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By Christine Benz | 02-24-2012 10:00 AM

Is It Too Late to Buy Stocks?

With equity valuations still relatively attractive, investors should shift their attention toward the more cyclical areas of the market to play a second-stage recovery, says Schwab chief investment strategist Liz Ann Sonders.

Christine Benz: Hi, I'm Christine Benz for Morningstar. I'm here at the Morningstar Ibbotson Conference, and I had the opportunity to chat with Liz Ann Sonders. Liz Ann is chief investment strategist for Charles Schwab. She shared her outlook for the economy as well as for the market.

Christine Benz: Liz Ann, thank you so much for being here.

Liz Ann Sonders: Thanks for having me.

Benz: You recently wrote a piece where you talked about investors who have been kind of sitting on the sidelines. We are now three years into this rally. The question I think naturally crossing investors' minds is, "Is it too late to buy stocks?" What's your take on that question?

Sonders: I don't think so. You have to look at the market, obviously, in terms of valuation. So, yes, we've had about 100% rally over the last three years, which is a big percentage increase.

First of all, that's not excessive in terms of normal bull markets, either in length or strength. So, that piece of it does not rally anything significant historically. Then valuation, you're still looking at P/E on next 12 months earnings of only about 13 times, versus a long-term norm of 17. So, what that highlights is even though the market has doubled in the last three years, earnings growth has been even greater than that. So, valuation has actually stayed quite reasonable, and I think the market still looks good here.

Benz: Okay. So, within the market, which you think is pretty attractively valued overall, are there any pockets that you think are especially promising right now?

Sonders: Being relatively optimistic on the economy--that does not suggest a boom is ahead of us--but probably more optimistic than the consensus, we think investors should shift their attention towards the more cyclical areas of the market. The two sectors on which we have "outperform" ratings right now are technology and industrials. So, clearly, cyclical pays.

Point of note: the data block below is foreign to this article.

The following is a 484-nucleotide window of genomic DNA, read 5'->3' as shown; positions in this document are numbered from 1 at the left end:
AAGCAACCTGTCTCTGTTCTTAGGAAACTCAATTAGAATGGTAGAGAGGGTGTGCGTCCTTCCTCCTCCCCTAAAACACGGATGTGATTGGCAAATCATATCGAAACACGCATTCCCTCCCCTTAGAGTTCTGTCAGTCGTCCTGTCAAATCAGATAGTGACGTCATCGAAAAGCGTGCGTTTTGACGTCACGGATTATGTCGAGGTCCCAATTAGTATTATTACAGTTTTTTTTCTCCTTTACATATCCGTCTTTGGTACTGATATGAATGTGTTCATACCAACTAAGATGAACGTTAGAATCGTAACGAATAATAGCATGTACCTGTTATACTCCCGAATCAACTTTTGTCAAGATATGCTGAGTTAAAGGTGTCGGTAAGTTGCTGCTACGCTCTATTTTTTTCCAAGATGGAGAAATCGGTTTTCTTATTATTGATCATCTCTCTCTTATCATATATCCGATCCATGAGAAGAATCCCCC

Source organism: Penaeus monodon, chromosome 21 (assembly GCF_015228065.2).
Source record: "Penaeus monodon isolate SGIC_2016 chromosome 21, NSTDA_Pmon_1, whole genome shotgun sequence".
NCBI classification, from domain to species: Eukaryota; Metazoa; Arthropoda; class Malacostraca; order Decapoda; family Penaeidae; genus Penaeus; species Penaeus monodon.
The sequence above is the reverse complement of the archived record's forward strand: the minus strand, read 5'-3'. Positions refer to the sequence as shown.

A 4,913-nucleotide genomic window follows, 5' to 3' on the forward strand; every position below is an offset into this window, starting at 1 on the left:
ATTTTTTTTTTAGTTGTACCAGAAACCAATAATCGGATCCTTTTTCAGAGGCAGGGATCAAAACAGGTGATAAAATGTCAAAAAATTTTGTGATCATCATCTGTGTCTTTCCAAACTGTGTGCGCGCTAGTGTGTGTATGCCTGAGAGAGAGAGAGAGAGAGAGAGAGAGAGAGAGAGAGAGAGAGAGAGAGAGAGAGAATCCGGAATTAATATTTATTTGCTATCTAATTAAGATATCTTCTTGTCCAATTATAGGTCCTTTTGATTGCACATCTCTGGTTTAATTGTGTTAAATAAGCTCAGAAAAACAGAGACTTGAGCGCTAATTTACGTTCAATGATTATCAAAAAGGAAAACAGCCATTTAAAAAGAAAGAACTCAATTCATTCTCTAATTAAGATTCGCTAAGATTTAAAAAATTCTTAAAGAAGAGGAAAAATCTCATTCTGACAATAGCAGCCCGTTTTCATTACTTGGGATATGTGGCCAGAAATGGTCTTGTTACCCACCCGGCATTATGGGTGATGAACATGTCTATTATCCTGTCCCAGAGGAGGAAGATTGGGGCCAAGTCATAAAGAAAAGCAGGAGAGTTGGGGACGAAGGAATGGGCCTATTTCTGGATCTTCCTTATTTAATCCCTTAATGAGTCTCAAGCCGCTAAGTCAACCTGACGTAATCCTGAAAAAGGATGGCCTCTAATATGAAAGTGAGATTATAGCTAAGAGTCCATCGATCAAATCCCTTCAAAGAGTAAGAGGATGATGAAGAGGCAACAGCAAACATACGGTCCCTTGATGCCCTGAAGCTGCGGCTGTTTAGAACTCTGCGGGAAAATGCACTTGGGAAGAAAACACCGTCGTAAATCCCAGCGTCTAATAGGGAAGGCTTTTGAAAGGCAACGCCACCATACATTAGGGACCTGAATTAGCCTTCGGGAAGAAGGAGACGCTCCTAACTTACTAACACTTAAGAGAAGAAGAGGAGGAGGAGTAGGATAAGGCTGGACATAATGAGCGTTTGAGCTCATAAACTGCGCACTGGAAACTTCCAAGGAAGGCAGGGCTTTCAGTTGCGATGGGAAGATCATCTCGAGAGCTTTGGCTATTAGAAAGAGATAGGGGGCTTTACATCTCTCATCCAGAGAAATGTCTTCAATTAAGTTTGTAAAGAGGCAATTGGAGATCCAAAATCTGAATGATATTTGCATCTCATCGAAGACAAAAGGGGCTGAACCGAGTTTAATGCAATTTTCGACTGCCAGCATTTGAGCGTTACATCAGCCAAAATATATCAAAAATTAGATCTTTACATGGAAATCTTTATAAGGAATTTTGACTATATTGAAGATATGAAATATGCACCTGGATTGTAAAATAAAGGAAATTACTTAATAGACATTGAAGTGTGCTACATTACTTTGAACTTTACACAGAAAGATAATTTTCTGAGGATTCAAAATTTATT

I think any of the money that went into equities in the last couple of years--you probably could argue begrudgingly had gone into equities--went into the more defensive area--so last year, the classic dividend plays, the utilities, and the consumer staples. So, I think it represented still this fear about anything cyclical and, I think, mistrust of the recovery until recently. Now, I think you want to play what I think is a second-stage recovery, and that will come in the more cyclical areas.

Benz: One mantra that I think we've been hearing for several years running is quality looks cheap, dividend payers are where you want to be. Would that be your take?

Sonders: Well, again, I think some of the classic dividend payers in the ... highly defensive areas, like utilities as a perfect example, the best-performing sector last year, I think those maybe have gotten a little bit overdone. So, I think investors' first instinct was, I want to pick up some yield, but I want to go into the safest companies. Now, I would look for more cyclically oriented companies that may also be dividend payers, but also look for companies that have the potential to increase dividend. That, I think, is probably the next big play within equities, even for those people who are looking for yield as they move some money from fixed income.

Benz: Now, one area you haven't touched on is financials. Dividends are there, maybe the cyclicality is there. What's your take on this sector?